This result is intriguing. FLO-SIC was introduced as an efficient method for implementing PZ-SIC. Because it avoids the LE constraints, it is not obvious that FLO-SIC should lead to the same optimal solutions as methods that explicitly satisfy those constraints. Yet for the atoms from Li to Ar, this appears to be so.

### F. Multiple minima

Another interesting question regarding the FLO-SIC solutions is whether a single optimal arrangement of the FOD positions exists for each atom, or whether multiple local minima can be found, corresponding to different sets of local orbitals. Generally, the energy surface corresponding to FOD positions is complicated. For example, displacing one of the core FODs results in a much larger change in the total energy than the same displacement of a valence FOD. Furthermore, the energy surface is nearly flat for some concerted displacements of FODs. A scissor-like mode that changes the angles in the tetrahedral arrangement of the 2s2p^{3} FODs for Ne, without changing the distances of the FODs to the nucleus, is one example. Because of such factors, it can be difficult to fully optimize the FOD positions and relaxations from different random starting points can reach seemingly different arrangements that nonetheless correspond to the same total energy.

Figure 7 shows five arrangements for the Cr atom that illustrate the subtlety of the question of distinct minima. Each of these configurations corresponds to a DFT-SIC total energy of −2092.121 ± 0.0012 Ha, which is very close to the accuracy limit in our calculations. The main differences in the arrangements involve the placement of the two outer FODs; the orientation of the remaining inner core FODs is qualitatively similar in all configurations. Thus, for the Cr atom, the placement of two outer valence electron FODs does not change the energy in a significant way. One possible implication of the general structure of the optimal Cr FOD arrangement is that, in molecular environments, the atom will detach the outer electrons to achieve a more symmetric n = 3 shell, converting to a Cr^{2+} state.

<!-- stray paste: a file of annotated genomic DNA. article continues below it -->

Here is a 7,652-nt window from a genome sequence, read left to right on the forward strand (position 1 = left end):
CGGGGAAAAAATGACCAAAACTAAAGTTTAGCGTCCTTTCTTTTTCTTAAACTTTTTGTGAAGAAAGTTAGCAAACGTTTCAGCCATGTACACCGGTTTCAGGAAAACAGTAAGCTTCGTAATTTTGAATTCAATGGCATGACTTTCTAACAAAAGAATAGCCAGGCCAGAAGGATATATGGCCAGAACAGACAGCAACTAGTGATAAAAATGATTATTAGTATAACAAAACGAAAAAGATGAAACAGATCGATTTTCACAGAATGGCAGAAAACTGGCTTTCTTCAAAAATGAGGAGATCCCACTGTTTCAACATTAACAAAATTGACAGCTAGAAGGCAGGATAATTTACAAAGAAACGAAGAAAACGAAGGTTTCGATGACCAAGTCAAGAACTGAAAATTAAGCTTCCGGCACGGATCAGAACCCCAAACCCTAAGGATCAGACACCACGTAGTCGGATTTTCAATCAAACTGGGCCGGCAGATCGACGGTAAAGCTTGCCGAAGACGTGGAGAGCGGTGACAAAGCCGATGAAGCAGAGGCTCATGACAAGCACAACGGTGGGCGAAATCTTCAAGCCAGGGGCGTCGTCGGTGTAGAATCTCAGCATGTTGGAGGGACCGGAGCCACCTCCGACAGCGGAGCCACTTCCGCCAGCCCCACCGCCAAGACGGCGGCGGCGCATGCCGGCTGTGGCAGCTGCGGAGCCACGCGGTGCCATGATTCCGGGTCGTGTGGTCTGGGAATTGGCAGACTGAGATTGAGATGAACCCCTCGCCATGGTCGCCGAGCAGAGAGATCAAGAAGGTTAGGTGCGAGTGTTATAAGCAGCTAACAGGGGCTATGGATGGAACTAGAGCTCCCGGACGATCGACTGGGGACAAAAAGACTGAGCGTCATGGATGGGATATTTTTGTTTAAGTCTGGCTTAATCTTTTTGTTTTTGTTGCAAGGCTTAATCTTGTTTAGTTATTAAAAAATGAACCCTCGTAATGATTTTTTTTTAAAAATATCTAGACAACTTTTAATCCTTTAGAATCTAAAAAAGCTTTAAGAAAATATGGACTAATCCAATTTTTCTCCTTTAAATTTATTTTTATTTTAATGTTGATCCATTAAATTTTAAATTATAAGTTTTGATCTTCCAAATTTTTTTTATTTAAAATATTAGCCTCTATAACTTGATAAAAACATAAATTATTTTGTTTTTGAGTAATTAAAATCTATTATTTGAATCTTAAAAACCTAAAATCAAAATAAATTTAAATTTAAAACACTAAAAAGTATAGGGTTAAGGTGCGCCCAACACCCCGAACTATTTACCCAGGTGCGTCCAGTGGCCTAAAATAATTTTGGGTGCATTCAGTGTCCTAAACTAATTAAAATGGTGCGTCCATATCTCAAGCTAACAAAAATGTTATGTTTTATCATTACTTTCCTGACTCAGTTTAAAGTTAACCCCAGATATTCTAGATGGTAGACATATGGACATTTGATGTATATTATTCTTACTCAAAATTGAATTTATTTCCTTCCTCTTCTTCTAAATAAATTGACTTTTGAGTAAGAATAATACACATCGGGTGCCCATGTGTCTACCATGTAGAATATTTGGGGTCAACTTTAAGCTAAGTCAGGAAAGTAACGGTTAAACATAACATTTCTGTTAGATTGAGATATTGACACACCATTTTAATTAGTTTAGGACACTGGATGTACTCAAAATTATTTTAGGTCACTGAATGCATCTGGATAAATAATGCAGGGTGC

An example of clearly distinct local minima involves the 3d and 4s occupations for transition metal atoms. In Fig. 2 the 4s FOD can be seen to lie much further from the nucleus than the n = 3 FODs. We find it possible to use this difference to obtain different minimum energy arrangements of the FODs that differ in the occupation of the 3d and 4s orbitals. For example, for Ni with a net spin of 2 electrons, one can relax to the [Ar]4s^{2}3d^{8} configuration by placing one FOD in the minority channel well outside the n = 3 shell in the starting configuration or to the [Ar]4s3d^{9} configuration by placing all the minority spin valence FODs close to the distance of the n = 3 shell. The former configuration is lower in energy by approximately 1.7 eV. Interestingly, the LMs for both relaxed solutions are approximately symmetric, implying that both solutions satisfy the LE to a similar degree.

## IV. SUMMARY/CONCLUSIONS